When Chris Johnson inked his new $53.5 million contract over the summer after much pomp and circumstance, the eyes of the football watching population turned their eyes to Minnesota where the other superstar running back was searching for a new deal. He promptly signed on to be a Minnesota Viking for a monster deal that included seven years and $100 million. Talk about one upping.
Deals like this aren't tossed around lightly, it would be pointless to try and argue that either of these guys hadn't earned a significant pay raise for their services. Both had set prestigious records (Johnson's yards from scrimmage and Peterson's single game rushing record) and both were entering the peak years of their careers. Neither had a large history with injuries or ineffectiveness and both had a reputation for working hard to maintain their bodies to withstand a full NFL schedule. By all accounts, these deals were pretty much on point.
How quickly things can change.
Johnson's decline this year has been hard to watch. He's been both a victim of circumstance and his own playing style backfiring on him and the results haven't been pretty. Luckily for him, he'll most likely break the 1,000 yard mark this weekend against the Texans, but in a sixteen game season that's not setting the bar very high. He could still salvage the year with a 200 yard, 3 touchdown performance, but even then it'd be nearly impossible to erase the memory of how bad he's looked out there at times this year. Johnson's problem is with ineffectiveness. He's not looking like the player that earned a long term deal with electrifying runs and impossibly fast changes of direction. He was given the big bucks because he could change the game with one play. 2011 was just not his year. There comes a point where you have to stop blaming it all on the offensive line. Yes, the interior of it has been horrible, nearly the worst in football, but you don't earn the reputation of being one of the best in the game by playing behind a dominant line alone. CJ's trademark was being able to take a broken play and make it work. Unmatched speed and moves in the open field allowed him to do that. It's not that I think he doesn't have the same speed or quickness we saw in 2008-2010, I just think he's being too hesitant to use them. It's beyond cliche to say that he's not attacking holes like he needs to, but that' really the only way to describe what's going on so I'll reiterate.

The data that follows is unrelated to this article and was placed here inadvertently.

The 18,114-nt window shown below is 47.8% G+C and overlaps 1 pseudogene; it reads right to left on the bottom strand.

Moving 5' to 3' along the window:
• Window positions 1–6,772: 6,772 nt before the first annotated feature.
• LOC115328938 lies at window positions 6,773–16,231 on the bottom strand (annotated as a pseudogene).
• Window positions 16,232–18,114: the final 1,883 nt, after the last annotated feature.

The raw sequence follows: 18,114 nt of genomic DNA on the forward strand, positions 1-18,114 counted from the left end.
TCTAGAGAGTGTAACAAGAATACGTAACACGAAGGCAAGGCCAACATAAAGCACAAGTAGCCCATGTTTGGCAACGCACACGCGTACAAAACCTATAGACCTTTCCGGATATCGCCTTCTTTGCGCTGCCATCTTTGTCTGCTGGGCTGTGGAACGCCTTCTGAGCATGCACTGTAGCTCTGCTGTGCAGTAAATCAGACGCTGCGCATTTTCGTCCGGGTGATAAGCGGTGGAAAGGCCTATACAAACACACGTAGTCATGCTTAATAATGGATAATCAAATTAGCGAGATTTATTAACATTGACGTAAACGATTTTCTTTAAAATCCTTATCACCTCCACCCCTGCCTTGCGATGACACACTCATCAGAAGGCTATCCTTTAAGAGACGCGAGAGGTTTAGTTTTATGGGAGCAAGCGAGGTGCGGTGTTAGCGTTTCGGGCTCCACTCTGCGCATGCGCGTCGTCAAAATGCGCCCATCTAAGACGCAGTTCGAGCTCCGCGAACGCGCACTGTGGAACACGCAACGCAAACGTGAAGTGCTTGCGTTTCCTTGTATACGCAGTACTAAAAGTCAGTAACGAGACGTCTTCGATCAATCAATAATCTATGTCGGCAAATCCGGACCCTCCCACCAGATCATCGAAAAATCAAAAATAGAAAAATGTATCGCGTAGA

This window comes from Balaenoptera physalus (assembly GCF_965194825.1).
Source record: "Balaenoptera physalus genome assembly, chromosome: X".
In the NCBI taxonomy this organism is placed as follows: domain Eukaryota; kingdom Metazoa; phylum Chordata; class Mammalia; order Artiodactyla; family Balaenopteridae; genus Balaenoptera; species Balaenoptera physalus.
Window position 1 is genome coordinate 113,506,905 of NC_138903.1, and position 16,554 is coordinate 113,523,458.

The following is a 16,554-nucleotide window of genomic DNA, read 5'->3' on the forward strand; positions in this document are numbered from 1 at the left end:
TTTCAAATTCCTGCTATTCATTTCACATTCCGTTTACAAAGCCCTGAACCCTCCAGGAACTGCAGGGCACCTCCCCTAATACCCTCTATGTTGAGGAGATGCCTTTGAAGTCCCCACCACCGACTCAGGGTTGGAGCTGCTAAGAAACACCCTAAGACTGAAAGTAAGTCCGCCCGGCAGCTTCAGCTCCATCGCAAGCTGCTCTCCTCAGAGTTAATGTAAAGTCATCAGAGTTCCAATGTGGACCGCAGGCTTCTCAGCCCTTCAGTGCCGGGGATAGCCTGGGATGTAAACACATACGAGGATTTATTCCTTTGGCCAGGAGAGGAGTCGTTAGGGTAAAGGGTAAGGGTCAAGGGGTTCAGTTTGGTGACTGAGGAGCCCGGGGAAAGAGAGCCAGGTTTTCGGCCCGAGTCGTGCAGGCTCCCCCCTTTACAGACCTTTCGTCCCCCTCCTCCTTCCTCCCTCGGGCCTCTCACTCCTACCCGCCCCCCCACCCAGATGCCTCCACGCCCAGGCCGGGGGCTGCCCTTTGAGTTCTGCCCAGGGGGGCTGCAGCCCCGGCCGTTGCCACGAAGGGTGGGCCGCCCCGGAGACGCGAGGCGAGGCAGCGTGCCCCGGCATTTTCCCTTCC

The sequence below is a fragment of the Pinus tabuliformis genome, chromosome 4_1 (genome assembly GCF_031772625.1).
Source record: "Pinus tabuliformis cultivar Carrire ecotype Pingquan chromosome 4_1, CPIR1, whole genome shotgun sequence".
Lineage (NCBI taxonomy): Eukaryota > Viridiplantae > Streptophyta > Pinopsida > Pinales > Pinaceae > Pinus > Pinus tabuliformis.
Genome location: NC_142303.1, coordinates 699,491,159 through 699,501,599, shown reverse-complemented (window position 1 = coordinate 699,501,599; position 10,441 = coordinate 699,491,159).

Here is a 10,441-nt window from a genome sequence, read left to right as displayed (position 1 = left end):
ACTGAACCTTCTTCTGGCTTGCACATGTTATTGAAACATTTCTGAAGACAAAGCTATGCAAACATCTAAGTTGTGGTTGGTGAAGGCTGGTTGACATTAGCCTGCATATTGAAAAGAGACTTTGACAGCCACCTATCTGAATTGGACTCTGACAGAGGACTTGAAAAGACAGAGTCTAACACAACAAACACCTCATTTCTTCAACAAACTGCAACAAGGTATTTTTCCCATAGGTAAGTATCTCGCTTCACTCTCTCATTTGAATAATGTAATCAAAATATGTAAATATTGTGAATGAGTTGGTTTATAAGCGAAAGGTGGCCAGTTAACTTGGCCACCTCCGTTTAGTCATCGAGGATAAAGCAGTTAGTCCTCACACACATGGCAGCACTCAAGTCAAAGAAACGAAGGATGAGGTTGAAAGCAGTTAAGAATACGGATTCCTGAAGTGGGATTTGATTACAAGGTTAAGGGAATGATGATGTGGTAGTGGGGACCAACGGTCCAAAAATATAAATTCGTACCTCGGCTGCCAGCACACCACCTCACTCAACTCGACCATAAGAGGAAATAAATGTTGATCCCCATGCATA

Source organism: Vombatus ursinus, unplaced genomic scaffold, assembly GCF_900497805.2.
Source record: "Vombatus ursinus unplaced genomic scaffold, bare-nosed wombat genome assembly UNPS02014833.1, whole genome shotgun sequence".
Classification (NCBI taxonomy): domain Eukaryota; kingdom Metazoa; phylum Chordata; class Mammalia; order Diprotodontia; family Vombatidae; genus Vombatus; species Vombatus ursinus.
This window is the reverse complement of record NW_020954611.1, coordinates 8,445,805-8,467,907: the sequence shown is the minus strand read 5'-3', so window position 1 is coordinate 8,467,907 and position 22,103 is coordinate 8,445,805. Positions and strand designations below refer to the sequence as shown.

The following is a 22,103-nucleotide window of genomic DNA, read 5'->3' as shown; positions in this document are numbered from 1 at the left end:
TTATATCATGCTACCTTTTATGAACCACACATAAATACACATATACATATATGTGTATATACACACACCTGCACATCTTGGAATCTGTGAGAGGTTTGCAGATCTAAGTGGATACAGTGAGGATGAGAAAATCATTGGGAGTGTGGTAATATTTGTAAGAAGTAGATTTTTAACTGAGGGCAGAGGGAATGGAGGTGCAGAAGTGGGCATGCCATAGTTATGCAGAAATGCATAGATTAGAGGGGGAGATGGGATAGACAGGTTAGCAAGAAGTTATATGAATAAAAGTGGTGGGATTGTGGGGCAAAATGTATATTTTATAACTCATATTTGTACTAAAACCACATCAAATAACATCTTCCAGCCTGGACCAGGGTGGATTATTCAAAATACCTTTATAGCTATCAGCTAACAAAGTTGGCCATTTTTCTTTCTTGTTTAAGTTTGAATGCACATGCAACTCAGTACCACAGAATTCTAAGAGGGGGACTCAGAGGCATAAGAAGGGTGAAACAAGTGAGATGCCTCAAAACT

However, CJ's got something still going for him; he's stayed relatively healthy. Yes, we've seen him slowed down by a series of minor injuries this year, but so far he's managed to avoid the big one. The importance of that cannot be overstated. For a player who depends on his speed and lateral quickness, blowing out a knee is even more crippling than it would be for less finesse-type players. What this means to me is that there's still a chance that he can return to being the player that kept everyone in America on the edge of their seats' for three electrifying years. With a full season of training camp (yes it's a big deal) and hopefully an upgrade on the interior line (Ben Grubbs anyone?) I fully expect to see a more finished product next season.
Adrian Peterson's decline wasn't a slow, painful descent, like CJ's, it was an abrupt blow beneath the belt to Vikings fans everywhere. Talk about your Pyrrhic victories; the Vikes picked up a meaningless regular season victory of the Redskins in Washington, but all it took was one sickening twist of a knee to send the face of their franchise to the ground, writhing in pain and unable to carry himself off the field. Not a good feeling for the front office who just poured a significant chunk of change into keeping this guy in purple for the next seven years. Peterson's problem is with injury. Not just any injury either. AP tore not only his ACL, but his MCL as well. The timetable on getting back into action alone is nine months*, putting him back on the field sometime in August or September of 2012. That means no training camp, no preseason, and a whole mess of new questions about the soon to be expired contracts of Ray Rice, Marshawn Lynch, and Matt Forte.
An injury like this not only sidelines the player for a good portion of time, it also may cause him to lose a step. Now, Adrian Peterson isn't human, so maybe this doesn't apply to him, but I'd be surprised to see him return to form completely. Poor Minnesota, first Joe Mauer and now this? Must be something in the water.
I often say that hindsight is 20/20, and in this case I think it rings extra-true, but from where I'm standing, Chris Johnson's bank breaking deal maybe doesn't look so bad in comparison.
* A more detailed foray into the specifics of this largely arbitrary date can be found here.